Now it’s my turn.


Dream big.

The Mind of a Frazzled Future Author

Right now, there are about 44 unread novels collecting dust on my bookcase. On my nightstand there is a pile of The New Yorkers, one for each week since mid-February. Accompanying these are 70 “to-reads” on my Goodreads list and another 20 on my Barnes & Noble wishlist.

And I haven’t had time to read a single one.

Even now, I’m trying to scramble together some form of coherent thought while planning what outfit I’ll be wearing to this ceremony in an hour and a half.

Yet I somehow found the time to count all those books.

Anyway, lately it’s been feeling like I’m always racing, racing, racing. And all I can think about is how I want to go back to that time when I felt like the world couldn’t move fast enough, and I had ample time to relax, relax, relax.

But that’s not the way of life, is it?

Yet somehow authors are expected to be well-versed in all manner of books and genres. We need to be eloquent in our replies and have that sophisticated air about us that just reeks of cool collectedness.

But who has time for that when there is life to be lived?

But who has time for life when there are books to be read, worlds to be explored, and art to be created?

It seems to be a generally accepted rule in the writing world that the more a writer reads, the better a writer writes. Yet I would like to meet a writer who has time to juggle family life, personal life, and the writing life, who has mastered this balance so easily.

I would like to ask how they did it. I want to ask because I want to be them. I want to sleep all day and read novels and write novels and get lost in my head and attend fancy dinner parties with other like-minded artists and I want to live.

I want to be immersed in the kind of world only book characters have the pleasure to live in.

But I can’t. I can’t because I’m the writer and I create them. I create their perfect world and their perfect lives because I can’t but I need to. Somehow.

But who has time for that?

Not me.

Not now.

(Note: Click here for more Mind of an Author)

Moderately Meditated: Home

At what point does something become home? It doesn’t seem right that a place which seemed so foreign before should now seem more real to me than the place I grew up in for the first 18 years of my life.

But in the short span of eight months, I’ve become accustomed to the (somewhat less than typical) independent college lifestyle. I embody a more mature adult now and have obtained an older soul.

This place will be known to me as the place where a new retainer gave me a slight lisp for two months, where I went out to dinner by myself for the first time, where I bought my first fish, and gained the confidence to forge new friendships.

But have all these new experiences obliterated old memories entirely? Why is it that I find myself referring to two places when I say “going back home”? It is a difficult task to remember a kind of previous life when you’ve become so immersed in a new one, though I believe remnants of it will always withstand time.

And when I inevitably leave this home and move on to the next, will my count of homes rise to three? Will each new step in life become my home while the past fades into a distant memory? What is home?

Home is where the _____ is.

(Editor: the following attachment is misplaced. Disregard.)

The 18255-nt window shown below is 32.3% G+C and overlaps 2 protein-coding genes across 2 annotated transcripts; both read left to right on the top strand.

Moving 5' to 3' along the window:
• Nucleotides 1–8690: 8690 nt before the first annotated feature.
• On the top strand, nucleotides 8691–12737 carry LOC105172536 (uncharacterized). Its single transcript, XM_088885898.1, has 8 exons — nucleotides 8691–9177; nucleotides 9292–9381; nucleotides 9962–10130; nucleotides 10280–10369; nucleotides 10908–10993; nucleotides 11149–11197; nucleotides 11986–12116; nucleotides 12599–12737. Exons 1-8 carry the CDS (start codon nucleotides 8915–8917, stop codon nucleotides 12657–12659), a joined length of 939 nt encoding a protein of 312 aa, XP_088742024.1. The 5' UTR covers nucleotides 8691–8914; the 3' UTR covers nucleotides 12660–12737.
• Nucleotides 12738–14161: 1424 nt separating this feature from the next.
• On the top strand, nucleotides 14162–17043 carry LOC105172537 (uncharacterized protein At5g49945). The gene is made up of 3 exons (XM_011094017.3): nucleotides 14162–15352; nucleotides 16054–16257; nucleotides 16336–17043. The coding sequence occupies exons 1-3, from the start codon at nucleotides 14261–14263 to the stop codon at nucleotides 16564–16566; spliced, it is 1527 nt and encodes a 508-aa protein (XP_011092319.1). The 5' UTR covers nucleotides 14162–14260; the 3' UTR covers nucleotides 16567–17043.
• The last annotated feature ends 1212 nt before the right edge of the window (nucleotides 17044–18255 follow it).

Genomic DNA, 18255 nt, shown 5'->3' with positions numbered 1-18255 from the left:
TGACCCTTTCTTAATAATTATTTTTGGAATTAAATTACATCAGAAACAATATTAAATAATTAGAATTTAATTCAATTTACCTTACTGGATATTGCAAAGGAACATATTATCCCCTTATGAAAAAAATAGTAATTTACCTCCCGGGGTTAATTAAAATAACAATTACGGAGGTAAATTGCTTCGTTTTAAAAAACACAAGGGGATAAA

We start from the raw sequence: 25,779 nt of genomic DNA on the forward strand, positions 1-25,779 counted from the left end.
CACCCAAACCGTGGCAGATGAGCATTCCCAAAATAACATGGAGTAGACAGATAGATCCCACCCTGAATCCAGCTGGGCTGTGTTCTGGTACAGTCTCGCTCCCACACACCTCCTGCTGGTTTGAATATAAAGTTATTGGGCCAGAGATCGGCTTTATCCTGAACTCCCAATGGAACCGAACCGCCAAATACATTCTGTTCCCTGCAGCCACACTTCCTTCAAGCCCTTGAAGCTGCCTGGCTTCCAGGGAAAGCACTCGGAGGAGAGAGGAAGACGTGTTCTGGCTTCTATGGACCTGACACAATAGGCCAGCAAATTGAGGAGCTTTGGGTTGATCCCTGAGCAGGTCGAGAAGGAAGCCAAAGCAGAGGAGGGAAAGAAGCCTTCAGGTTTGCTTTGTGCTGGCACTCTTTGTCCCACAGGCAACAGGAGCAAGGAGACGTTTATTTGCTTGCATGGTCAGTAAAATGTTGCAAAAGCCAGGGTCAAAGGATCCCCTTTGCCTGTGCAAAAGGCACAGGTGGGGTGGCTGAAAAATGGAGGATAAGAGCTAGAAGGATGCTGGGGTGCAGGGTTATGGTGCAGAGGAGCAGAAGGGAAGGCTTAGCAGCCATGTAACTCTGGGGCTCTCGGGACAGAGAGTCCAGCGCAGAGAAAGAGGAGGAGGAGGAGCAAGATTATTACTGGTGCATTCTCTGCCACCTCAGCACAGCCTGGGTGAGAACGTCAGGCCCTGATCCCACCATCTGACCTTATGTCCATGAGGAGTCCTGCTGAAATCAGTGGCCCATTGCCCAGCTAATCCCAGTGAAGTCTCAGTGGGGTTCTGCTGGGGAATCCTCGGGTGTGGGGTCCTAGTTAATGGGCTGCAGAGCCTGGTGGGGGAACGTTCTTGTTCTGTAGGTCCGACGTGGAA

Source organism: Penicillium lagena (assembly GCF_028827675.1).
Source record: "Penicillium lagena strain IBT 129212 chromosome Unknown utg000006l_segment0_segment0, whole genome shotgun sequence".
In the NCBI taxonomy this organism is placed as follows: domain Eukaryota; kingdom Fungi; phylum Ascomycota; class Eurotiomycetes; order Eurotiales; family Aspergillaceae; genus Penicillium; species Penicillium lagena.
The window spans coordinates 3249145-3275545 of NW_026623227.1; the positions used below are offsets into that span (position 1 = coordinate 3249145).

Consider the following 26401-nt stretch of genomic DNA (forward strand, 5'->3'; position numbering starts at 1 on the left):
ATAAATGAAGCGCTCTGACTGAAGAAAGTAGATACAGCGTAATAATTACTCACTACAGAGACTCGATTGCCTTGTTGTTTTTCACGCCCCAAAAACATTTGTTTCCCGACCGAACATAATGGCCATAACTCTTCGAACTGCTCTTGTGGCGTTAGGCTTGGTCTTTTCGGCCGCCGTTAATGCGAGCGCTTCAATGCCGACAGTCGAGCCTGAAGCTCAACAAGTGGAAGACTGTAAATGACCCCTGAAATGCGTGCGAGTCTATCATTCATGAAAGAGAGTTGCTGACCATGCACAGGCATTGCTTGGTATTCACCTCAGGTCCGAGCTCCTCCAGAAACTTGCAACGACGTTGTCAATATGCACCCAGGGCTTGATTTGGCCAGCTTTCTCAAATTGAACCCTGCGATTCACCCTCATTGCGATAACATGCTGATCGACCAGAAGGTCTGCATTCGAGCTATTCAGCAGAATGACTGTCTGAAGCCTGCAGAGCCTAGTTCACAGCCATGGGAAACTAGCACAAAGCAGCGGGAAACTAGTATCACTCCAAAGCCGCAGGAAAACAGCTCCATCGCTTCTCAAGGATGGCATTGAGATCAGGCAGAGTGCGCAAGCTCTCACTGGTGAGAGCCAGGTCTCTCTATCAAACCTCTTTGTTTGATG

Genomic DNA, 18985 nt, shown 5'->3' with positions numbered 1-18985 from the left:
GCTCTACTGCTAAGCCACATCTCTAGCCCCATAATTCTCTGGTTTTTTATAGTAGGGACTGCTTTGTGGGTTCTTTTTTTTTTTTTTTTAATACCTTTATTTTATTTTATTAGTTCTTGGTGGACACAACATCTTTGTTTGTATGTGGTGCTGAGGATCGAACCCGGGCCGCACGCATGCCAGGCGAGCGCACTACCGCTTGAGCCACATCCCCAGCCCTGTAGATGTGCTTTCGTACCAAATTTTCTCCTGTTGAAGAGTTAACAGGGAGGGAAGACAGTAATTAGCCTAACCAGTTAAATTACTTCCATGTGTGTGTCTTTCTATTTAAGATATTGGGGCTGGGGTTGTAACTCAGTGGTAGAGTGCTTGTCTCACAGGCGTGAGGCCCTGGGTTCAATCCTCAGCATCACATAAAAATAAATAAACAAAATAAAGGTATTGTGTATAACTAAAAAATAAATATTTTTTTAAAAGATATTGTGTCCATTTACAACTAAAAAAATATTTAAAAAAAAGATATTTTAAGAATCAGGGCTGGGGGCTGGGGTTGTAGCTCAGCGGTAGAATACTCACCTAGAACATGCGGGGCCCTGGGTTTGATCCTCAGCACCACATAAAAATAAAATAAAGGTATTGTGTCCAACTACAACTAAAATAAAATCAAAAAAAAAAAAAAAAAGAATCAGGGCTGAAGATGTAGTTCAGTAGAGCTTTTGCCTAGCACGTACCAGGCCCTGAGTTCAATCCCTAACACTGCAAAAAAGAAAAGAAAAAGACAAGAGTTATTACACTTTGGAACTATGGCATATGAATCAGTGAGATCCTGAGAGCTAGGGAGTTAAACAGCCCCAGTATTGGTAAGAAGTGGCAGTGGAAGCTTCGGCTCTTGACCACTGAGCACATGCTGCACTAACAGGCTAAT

Just something to consider.

Get In the Bucket

In celebration of my tenth blog post (hoorah for milestones!), I wanted to share something with you all which I think is highly controversial. I know I’m not the only one like this. In fact, I believe most people will be able to relate to what I’m about to say, especially those who hold positions of extreme power.

I have absolutely no idea what I’m doing.

I understand if you’ve hit the Unfollow button or have already fled to the exit nearest you, but if you did decide to stay, please allow me the chance to explain.

I guess what I meant by that statement is, I honestly don’t know how any of this life stuff will work out.

Sure, I can pretend that I’ve got all the answers, that I’ve been intentionally making all the right moves in order to achieve the best possible outcome. But in retrospect, how much of where I am right now was due to my own conscious decisions?

I’d like to think that my life has been a compilation of my choices; choices I knew were going to catapult me right over the wall of my dreams and into the future I’d planned for myself. But that doesn’t make any sense, does it?


This is what your life choices look like. Except with fewer cats. Unless you really like cats. (Photo credit: Tony Dowler)

How could I catapult myself? That sort of thing isn’t usually a one man show. The best I can do is make the decision to get in the bucket.

And that’s what life is then, huh? It’s rows upon rows of catapults, each row representing the next stage of progress. All you have to do is decide which bucket to climb into. You can never be sure which catapult is the right one (is there a right one?). They all look relatively the same. You have to let yourself be led by your gut instinct, which at this point is the only bit of control you have in how you’ll advance to the next stage.

So, you get to make life choices, sure. But how far will they fling you? In what direction will you fly? I don’t think there’s any real way of knowing. You just have to understand what you want, and go with what feels right. Pick a bucket, climb in, and just…hope for the best.


Did that even make sense? Does life make sense? Let me know your perspective on this in a comment. I’d love to hear it.